(Editor's note: This report is the second of a two-part series on how Bemidji State's move to the WCHA will impact BSU's Division II programs. The first part appeared in Friday's edition and is attached as a link with this story.)
When athletic director Rick Goeb arrived at Bemidji State eight years ago, the men's hockey team was in NCAA Division I infancy and the Northern Sun Intercollegiate Conference was one of the weaker leagues in Division II.
Fast forward to 2009 and Bemidji State is one year from becoming a full member of the prestigious Western Collegiate Hockey Association and the Northern Sun has developed into arguably the premier Division II league in America.
"There's been more change than ever in our landscape. It's amazing," Goeb said. "We're going to be a different athletic program and maybe a different university. But we are definitely changing and just look at how far we've come."
Bemidji State's acceptance into the WCHA and eventual transition to the Bemidji Regional Event Center will bring in additional revenue for the university starting as soon as 2010-11.
Goeb has pledged administrative support to competitively fund all programs and is hoping to work in tandem with alumni and Beaver Pride to give the Division II programs a better chance at winning NSIC championships.
Reaching that level will take time.
Scholarships and the Northern Sun
The 14-team NSIC turned into an ultra-competitive league last season when the North Central Conference folded and it absorbed four large-enrollment schools - Minnesota-Duluth, St. Cloud State, Augustana and Minnesota State-Mankato. All but Augustana are members of the WCHA.
Athletic budgets can be generally compared to the size of the institution. The more students, the bigger the budgets and the more available opportunities there are to generate alumni contributions.
St. Cloud State has an enrollment of some 15,000 students while Bemidji State has about 5,000.
"When you take a program, like for example St. Cloud, they are a pretty good-sized school and a pretty good-sized athletic program," Goeb said. "We may not be able to be at the exact same level in everything but we believe we're going to be able to move forward substantially because of everything that's happening with our program, because of the Bemidji Regional Event Center, because of getting into the WCHA and because the Division II sports has also gained notoriety by adding these new programs."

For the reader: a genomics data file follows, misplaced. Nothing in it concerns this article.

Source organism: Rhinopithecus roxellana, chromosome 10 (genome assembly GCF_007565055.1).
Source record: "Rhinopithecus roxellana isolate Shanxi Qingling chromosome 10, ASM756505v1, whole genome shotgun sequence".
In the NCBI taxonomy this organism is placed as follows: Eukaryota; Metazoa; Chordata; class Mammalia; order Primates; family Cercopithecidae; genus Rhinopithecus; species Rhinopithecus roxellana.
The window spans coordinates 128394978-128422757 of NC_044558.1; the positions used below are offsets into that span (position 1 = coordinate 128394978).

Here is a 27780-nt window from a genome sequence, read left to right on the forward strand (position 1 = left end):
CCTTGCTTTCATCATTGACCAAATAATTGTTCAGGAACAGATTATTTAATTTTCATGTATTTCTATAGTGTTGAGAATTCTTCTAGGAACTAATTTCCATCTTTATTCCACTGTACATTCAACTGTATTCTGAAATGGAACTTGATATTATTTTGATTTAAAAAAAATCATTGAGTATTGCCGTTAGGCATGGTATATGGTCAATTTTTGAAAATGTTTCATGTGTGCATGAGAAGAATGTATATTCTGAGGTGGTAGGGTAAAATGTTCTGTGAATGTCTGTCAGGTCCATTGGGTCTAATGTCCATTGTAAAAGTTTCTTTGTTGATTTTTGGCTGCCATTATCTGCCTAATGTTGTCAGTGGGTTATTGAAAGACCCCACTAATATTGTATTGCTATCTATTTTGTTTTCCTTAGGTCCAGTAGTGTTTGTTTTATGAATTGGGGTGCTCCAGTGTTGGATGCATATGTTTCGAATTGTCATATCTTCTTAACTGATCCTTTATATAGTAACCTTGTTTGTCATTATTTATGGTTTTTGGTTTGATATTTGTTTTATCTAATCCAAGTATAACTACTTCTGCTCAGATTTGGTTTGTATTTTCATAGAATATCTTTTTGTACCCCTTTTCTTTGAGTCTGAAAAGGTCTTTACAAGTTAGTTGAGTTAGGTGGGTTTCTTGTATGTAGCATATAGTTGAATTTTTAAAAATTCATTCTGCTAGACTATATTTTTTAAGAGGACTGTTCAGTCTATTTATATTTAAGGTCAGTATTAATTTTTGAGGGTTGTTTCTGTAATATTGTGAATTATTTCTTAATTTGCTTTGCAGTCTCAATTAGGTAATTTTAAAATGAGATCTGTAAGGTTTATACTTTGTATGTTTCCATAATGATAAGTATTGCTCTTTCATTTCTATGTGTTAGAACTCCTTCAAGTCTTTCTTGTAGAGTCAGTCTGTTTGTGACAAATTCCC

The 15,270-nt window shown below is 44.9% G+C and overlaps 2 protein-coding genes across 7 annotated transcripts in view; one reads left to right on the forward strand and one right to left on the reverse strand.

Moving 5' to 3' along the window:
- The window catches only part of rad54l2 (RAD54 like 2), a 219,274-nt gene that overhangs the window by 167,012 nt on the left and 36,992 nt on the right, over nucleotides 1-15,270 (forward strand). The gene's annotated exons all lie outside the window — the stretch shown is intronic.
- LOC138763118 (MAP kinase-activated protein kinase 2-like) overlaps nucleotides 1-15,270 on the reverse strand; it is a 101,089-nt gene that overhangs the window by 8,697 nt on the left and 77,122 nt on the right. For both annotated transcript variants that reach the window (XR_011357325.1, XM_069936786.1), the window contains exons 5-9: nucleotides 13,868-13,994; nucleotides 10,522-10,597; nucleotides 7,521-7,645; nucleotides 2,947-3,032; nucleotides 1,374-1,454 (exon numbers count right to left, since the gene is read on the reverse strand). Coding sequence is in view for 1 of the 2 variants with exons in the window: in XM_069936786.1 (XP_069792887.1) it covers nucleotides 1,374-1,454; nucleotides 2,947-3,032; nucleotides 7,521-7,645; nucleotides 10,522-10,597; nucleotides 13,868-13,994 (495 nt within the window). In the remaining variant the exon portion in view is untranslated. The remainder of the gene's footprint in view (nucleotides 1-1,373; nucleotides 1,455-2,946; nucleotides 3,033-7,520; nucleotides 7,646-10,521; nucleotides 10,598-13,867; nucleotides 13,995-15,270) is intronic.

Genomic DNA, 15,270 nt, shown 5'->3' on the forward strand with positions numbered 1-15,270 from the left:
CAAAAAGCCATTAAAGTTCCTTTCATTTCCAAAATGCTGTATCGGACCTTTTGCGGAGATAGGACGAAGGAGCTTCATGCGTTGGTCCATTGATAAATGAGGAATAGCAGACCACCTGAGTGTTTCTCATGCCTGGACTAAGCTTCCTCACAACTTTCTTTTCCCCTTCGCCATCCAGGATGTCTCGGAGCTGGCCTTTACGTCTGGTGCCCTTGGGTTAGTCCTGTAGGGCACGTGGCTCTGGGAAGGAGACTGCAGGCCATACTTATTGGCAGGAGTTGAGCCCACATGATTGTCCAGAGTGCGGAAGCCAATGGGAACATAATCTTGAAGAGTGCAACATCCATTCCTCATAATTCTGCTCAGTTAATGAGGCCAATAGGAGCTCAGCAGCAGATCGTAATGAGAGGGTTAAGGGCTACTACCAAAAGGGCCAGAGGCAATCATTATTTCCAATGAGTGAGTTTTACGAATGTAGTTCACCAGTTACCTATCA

With more money to work with, there are more scholarships to offer and in turn, better athletes to attract and create better teams. The standings in every NSIC sport often are reflective of the amount of funding athletic programs receive.
Those funding lines are noticeable in the major team sports: football, men's and women's basketball, volleyball. Those sports along with men's and women's hockey are also deemed the primary funding priorities set by the Bemidji State Intercollegiate Faculty Organization.
The NCAA limits each Division II institution to 90 scholarships (45 for men's programs and 45 for women's programs). Within that number, there are set limits for each sport. The NSIC limits a maximum 24 scholarships to football and abides by the NCAA limits of 10 each for basketball and eight for volleyball.
Bemidji State is not fully funded on a scholarship level in any sport other than men's and women's hockey. That is not unusual in the NSIC as no program is fully funded to its full complement of 90 scholarships.
A snapshot of BSU's programs
Bemidji State's funding priority programs are behind the rest of the Northern Sun in scholarship levels.
In football, Bemidji State head coach Jeff Tesch estimates he will be working with 16 or 17 scholarships next season. He characterized that number as in the bottom third of the NSIC and noted Duluth, St. Cloud, Augustana, Mankato, Wayne State, Winona State and Upper Iowa are fully funded at 24 scholarships.
Duluth, Mankato and Wayne State reached the 24-team Division II tournament last season. Duluth won the national championship.
Bemidji State finished 4-6 in NSIC play last season and has never reached the national tournament.
"We need more scholarships, there's no doubt about it," Tesch said. "The difference between us and sports like basketball or volleyball is that we just need so many. Those sports can sometimes win with one or two good players. But we're making progress."
Tesch became proactive over the last few years in reconnecting with alumni to develop a fundraising campaign. It has worked as Bemidji State football has grown from a level of 13 scholarships in 2006.
"We knew if we wanted to stay afloat we couldn't wait for the BREC or the alumni to come around," Tesch said. "We've got a good program in line and it just started with some phone calls because some just didn't know how to give back."
For Laurie Bitter's volleyball program, developing a competitive team has been a challenge. Bitter is entering her third season as head coach with an overall record of 17-42 at BSU.